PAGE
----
The four are brought together by Felix (Tim Curry) who has a plan to steal a statuette from Argentine art collector, Carlo (George Lazenby, no less) and sell it to crooked art dealer, Mr Ellington (Forest Whitaker). The film starts with the heist in progress - at the wedding of the Carlos daughter. This is pretty well done, with the characters displaying just the right mix of amateurism and luck to make it believable that no only could they get away with the theft, but they could also lose the statuette afterwards.
Escapes are made, the statuette is shipped and our naïve art thieves meet up with Felix at his bar to celebrate. And its at this point that things start to go wrong.
While the celebration is in full swing, in walks Mr Ellington along with his two thugs, one of who shoots Felix in the leg. Mr Ellington wants to know where the statuette is. Not satisfied with hearing that everything is going to plan, he starts laying on the threats and tells the gang that if they cant sell him the statuette, they are going to have to find the aforementioned compensation or hell be coming after them.
So weve established that the buyer of this statuette is a no-nonsense kind of villain who is keen to get hold of it. But we are given no indication as to why it is so urgent. And to walk in and start making threats when everything is under control smacks of panic. I can sit here and speculate all night as to why he is panicking in this manner, but I suspect that the truth is simply that the scriptwriters wanted to get the friends into debt, under threat and unable to go to the police - and they couldnt come up with anything less contrived than this.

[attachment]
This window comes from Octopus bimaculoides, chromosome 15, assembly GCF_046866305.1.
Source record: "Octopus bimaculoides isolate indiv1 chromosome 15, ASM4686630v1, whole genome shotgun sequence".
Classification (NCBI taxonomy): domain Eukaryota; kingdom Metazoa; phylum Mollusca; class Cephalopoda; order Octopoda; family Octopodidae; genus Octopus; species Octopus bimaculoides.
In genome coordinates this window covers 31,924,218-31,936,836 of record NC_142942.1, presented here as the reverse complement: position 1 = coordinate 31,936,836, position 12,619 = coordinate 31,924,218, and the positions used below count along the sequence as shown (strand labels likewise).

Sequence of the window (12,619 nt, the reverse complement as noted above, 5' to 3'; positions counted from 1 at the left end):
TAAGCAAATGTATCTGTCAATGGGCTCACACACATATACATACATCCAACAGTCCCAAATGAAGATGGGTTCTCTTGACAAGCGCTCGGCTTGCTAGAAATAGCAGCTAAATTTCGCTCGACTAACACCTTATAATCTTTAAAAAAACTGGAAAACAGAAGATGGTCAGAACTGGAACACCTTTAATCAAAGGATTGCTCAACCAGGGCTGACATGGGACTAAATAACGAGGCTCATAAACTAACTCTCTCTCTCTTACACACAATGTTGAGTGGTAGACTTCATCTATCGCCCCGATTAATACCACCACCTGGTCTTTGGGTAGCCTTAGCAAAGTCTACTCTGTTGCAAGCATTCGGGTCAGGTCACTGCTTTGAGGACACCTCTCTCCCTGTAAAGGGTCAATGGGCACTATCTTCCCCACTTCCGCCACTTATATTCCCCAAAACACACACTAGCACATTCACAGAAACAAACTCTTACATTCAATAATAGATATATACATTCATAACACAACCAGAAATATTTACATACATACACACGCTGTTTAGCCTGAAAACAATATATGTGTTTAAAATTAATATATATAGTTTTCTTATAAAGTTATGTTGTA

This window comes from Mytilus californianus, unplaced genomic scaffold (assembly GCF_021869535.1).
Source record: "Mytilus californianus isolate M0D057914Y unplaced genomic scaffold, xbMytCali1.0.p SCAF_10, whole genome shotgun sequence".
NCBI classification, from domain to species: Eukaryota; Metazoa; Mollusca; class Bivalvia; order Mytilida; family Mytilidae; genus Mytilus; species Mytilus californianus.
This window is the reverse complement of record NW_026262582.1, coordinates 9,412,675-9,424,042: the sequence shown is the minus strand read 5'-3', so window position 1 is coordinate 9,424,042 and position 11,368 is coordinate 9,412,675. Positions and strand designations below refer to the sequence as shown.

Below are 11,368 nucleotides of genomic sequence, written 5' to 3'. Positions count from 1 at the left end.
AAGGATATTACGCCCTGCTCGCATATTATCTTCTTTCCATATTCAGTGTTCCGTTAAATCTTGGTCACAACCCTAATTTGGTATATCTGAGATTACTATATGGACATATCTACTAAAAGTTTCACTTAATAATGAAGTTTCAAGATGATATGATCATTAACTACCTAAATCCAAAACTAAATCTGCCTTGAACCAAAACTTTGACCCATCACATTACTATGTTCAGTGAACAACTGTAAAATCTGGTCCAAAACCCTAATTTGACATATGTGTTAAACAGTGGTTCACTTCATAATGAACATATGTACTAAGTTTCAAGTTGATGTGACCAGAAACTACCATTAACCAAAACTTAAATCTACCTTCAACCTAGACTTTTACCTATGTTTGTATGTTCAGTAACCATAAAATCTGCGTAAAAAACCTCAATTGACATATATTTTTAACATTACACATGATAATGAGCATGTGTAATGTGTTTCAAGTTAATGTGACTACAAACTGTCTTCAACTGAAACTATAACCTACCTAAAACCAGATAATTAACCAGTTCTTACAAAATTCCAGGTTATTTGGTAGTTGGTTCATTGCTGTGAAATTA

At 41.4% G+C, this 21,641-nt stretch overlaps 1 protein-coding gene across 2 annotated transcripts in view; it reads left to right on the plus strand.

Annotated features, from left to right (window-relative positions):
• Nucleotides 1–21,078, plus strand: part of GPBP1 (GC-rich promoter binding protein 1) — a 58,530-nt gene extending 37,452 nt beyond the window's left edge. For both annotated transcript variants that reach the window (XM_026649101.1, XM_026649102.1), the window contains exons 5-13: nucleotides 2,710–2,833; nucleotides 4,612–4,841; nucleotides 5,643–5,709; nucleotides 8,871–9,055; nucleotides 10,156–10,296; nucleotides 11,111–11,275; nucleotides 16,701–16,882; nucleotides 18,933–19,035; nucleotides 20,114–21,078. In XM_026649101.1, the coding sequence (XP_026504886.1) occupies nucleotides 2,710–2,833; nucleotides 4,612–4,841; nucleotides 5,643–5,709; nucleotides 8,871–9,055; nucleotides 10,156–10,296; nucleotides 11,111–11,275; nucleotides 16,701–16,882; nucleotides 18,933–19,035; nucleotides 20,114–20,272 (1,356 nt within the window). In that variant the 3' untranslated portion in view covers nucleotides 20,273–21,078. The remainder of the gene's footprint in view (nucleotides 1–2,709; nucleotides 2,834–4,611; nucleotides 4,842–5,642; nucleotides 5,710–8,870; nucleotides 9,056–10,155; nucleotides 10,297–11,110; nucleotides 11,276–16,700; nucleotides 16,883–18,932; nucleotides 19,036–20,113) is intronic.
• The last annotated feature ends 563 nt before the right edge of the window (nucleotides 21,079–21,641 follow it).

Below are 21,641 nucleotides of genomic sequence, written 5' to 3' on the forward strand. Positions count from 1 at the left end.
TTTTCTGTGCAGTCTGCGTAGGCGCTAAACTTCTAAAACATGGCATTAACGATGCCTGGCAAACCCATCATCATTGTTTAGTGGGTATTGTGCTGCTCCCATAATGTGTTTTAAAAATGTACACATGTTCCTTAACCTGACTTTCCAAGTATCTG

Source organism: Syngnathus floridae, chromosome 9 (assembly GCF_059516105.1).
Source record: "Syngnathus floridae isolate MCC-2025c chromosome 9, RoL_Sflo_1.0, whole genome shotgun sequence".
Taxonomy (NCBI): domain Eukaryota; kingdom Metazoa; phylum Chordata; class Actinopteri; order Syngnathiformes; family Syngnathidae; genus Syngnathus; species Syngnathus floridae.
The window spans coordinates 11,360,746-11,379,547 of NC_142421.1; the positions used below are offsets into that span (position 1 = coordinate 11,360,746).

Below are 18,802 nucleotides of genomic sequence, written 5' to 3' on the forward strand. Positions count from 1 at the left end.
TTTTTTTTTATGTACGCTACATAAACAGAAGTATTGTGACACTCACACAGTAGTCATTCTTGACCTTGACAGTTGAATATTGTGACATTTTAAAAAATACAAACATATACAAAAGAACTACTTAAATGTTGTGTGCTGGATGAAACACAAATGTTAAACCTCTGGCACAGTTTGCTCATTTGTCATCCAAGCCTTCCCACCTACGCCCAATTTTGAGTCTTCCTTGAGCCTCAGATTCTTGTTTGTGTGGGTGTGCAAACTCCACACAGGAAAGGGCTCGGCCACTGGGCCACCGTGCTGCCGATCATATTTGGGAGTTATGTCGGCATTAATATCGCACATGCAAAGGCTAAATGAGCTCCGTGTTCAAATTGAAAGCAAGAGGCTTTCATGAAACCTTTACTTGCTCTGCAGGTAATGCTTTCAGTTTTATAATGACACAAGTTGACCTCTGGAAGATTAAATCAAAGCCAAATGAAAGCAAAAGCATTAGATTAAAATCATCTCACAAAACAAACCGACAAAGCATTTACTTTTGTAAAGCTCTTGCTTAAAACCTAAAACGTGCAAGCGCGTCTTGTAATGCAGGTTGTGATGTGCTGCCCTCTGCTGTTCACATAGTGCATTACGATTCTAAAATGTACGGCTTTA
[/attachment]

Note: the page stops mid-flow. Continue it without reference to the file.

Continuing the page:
Things go from bad to worse. Felix admits to having screwed up his last job and that he has dragged the red-hand gang into something much more dangerous than hed originally let on. Then he gets killed - horribly. The four friends try to confirm that the statuette actually is on the ship… And then the panic sets in and our four rocket scientists spend the night in a bar, over drinks, trying to figure out a way of extricating themselves from this mess. What they come up with is the bizarre life insurance circle of death scheme which will force one of them to murder one other in order to raise the million dollar compensation Mr Ellington has demanded.
Up to now, the film has been going very slowly. I know from reading the back of the video box that we get to this point but its taken half the film to do so.
However, the waiting is over and the scheme is set in motion…
There are a lot of holes here. For a start, these four friends seem to rule out other options a bit too quckly and settle on the solution that says one of us must be a sacrifice for the other three a bit too easily. And the life insurance idea raises a number of questions that go unanswered. They backdate the policies to avoid suspicion - one of their number conveniently works in an insurance office - but surely any insurance company is going to spot a fraud as simplistic as this. And wont someone query why people are taking out life insurance on their friends?
They even set a time to commit the murder before the boat is due to arrive. Even if they are sure that the statuette has gone missing, I cant believe that - even if I was able to suspend my disbelief with regards to the rest of the plot holes - anyone would want to exhaust all other options before deciding to pull he trigger.
And then there are the characters. On the video case, Four Dogs… compares itself to Shallow Grave and The Usual Suspects. In both these films, the characters were complex, realistic and believable. In Four Dogs… the characters are one-dimensional, erratic and tend towards stereotypes. Not only did I find them hard to believe in, but also impossible to care about.
This is a shame because, If done right, this could have been a tense and original thriller. Unfortunately the contrivances and the weak characters are all a little too much and the film failed to get me onto the edge of my seat.
It has quite a nice twist at the end, though.